Sunday 8 April 2012

Pleasure Bound

Pleasure Bound! Ha, I bet that got your attention ;-)  *hint - be very careful with the google search on that one!*

This Easter long weekend we decided to head up to the NSW Central Coast to stay with some friends.  I was lucky enough to steal away a few hours on Saturday (thank you darling husband!) to check out a few vintage and antique stores that I had spied on our way in.  Who knew a little seaside town could be such a treasure trove!

So much so, I'll be making this a destination drive again soon, once we've moved and I know what it is I'm looking for to furnish and style the new digs.  I could have spent ALL DAY in these shops, check out my bounty:

- Advertisement for the 'Pleasure Bound' Vaudeville Revue at the Grand Opera House (formerly the Princess Theatre, then became the New Tivoli) in Sydney.  This poster is EIGHTY years old !!!!
- Polaroid Land Camera, Colourpack 82 (circa 1971 - 1975)
- Folding Box Brownie Camera (Introduced in 1937 -  discontinued in1940)
- 1950's Pyrex glass baby feeding bottle. Latest addition to my growing glass bottle collection.
- Early 1900's flat iron.  Will be used as a door stop!

Heck yes!  I'm SO thrilled with these little pieces of history, I can't even tell you. As a result, I've primarily spent the last few hours since getting home researching Australian Vaudeville (variety) Theatre. And it's fascinating!

Vaudeville didn't have the prestige of 'legitimate' theatre but it was quintessential Australian theatre in the early 1900's. The depression and the introduction of radio and talking pictures (movies) in the late 1920's meant that our colonial theatre industry suffered terribly, especially the performers, actors, musicians etc.  In the early 30's, J C Williamson was arguably the most prominent and successful theatre manager in Australia, his company was a bit of a powerhouse and was able to secure international artists and reduce prices of theatre tickets (you can see Matinee prices start at one shilling on the poster) to encourage people back to the theatre.  Otherwise in Sydney, traditional vaudeville gave way to revues and amateur productions or 'peoples theatre'.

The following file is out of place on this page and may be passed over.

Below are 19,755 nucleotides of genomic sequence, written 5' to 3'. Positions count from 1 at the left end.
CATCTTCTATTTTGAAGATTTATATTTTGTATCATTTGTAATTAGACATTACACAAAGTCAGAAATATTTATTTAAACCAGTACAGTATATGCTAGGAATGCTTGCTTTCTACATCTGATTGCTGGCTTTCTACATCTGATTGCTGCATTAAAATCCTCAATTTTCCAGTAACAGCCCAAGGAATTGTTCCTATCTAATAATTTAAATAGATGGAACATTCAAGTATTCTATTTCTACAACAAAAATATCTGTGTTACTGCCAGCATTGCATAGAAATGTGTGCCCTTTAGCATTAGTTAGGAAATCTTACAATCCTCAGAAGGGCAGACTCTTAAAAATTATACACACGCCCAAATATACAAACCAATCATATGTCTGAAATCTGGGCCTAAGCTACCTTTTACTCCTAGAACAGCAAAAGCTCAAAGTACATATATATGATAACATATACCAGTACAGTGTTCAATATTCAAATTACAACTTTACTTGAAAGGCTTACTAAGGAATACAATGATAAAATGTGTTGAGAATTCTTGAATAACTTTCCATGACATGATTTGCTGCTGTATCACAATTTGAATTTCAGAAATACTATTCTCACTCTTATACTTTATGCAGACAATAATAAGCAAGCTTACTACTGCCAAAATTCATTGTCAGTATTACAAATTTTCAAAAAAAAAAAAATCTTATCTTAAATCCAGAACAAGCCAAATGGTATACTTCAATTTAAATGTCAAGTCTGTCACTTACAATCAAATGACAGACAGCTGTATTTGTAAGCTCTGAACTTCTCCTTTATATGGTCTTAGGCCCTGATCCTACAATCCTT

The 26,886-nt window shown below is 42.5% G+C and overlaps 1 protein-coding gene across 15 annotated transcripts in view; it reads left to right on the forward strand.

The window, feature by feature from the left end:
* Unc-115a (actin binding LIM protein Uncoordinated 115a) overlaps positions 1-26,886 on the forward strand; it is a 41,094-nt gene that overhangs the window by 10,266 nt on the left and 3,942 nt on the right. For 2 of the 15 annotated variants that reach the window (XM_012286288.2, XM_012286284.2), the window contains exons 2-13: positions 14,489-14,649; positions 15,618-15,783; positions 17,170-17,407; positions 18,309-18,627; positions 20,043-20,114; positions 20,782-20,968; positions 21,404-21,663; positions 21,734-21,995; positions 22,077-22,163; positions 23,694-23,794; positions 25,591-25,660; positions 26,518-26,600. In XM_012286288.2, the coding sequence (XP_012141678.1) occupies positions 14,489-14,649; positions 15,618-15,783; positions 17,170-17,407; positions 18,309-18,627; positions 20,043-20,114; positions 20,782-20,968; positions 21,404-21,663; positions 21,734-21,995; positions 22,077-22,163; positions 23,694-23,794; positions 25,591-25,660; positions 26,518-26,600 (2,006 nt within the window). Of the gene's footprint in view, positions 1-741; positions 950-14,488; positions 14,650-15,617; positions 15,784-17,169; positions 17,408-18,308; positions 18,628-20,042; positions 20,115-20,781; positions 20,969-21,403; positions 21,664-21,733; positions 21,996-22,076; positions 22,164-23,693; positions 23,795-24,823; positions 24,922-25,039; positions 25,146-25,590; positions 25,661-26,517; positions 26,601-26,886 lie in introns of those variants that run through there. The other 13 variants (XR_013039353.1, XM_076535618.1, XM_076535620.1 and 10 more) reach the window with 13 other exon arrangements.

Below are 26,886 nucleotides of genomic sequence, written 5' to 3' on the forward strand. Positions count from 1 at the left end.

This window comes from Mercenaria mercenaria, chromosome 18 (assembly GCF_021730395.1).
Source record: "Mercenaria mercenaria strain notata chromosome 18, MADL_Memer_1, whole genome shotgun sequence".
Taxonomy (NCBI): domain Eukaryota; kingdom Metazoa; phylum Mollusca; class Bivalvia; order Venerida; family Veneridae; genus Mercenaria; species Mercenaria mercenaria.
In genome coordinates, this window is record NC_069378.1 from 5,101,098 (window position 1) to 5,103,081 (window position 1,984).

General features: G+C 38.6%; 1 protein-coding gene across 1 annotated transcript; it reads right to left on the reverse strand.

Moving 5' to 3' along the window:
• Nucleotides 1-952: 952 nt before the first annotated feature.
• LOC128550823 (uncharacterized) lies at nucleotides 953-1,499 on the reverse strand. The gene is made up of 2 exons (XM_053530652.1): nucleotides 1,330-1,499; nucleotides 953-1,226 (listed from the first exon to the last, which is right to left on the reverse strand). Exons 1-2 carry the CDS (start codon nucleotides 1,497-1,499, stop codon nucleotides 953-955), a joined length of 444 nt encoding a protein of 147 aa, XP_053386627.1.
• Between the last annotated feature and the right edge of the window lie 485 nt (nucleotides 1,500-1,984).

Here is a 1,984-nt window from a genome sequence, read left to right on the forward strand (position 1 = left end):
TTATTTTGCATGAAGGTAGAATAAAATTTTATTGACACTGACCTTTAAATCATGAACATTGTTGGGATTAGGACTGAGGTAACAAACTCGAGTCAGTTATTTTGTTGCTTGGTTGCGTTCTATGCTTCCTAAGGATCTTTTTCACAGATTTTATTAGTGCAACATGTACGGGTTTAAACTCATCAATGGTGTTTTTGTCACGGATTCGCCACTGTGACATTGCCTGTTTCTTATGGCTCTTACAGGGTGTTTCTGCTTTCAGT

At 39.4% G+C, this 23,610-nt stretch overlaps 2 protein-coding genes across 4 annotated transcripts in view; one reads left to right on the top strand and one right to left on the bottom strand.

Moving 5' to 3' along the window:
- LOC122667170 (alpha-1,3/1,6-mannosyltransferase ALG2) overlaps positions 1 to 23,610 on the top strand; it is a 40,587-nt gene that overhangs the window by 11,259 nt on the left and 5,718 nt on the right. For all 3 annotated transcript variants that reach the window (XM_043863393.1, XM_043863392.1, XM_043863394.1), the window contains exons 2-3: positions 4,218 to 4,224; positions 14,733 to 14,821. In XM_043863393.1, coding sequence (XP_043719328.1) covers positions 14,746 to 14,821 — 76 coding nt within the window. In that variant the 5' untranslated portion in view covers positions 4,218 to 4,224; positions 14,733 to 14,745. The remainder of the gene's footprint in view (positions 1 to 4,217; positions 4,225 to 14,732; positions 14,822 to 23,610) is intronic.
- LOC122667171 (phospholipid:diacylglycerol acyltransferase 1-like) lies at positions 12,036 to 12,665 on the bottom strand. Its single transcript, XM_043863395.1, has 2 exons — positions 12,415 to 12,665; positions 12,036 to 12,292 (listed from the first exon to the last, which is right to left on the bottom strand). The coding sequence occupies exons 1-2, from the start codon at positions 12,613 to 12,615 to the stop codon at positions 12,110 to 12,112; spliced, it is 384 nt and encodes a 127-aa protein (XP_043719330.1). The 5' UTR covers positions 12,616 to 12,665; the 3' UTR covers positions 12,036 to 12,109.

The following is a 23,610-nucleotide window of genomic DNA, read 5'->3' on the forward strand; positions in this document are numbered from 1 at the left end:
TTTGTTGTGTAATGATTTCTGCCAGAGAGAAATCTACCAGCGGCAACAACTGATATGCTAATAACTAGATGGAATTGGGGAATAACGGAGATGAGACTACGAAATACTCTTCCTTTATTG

George Wallace and Ella Shields were the headlining performers in the Pleasure Bound revue.  Both were very successful and much loved.  Larrakin George Wallace in particular was a very popular Australian comedic performer.  I've watched and listened to a few of his clips, I just love him. Check this video out! 

There isn't too much to be found on the Pleasure Bound revue itself, aside from ad's in the Sydney Morning Herald in 1932 describing it as a 'lively, laughable revue.  Pretty girls, funny ideas, beautiful costumes, brilliant dancing' - definitely worth a bob entry fee!

I am loving this beautiful keepsake of a lost art form. Vaudeville theatre officially died in the sixties when television completely took over as the popular form of entertainment. 

It feels a little like I'm in an episode of 'Who do you think you are?' This is part of my story as an Australian. I don't know whether I would ever have known all this if not for the discovery of this poster. How wonderful a gift it's proving to be.  Cant wait to have it appropriately mounted on a wall in our home and tell what I know of it's story to my guests in years to come!

Another cornerstone of Australian entertainment history.  But, a girls gotta draw the line somewhere ;-)

Belinda x

PS. I'm just as enamoured with the cameras and other amazing pieces but I have to stop myself from prattling on here, seriously I could go on about all of them all night!

1 comment:

  1. All this at The Entrance! I haven't been there for a while, will have to look a bit closer next time I drive through :-)


Thanks for your comment, so nice to hear from you. Belinda x

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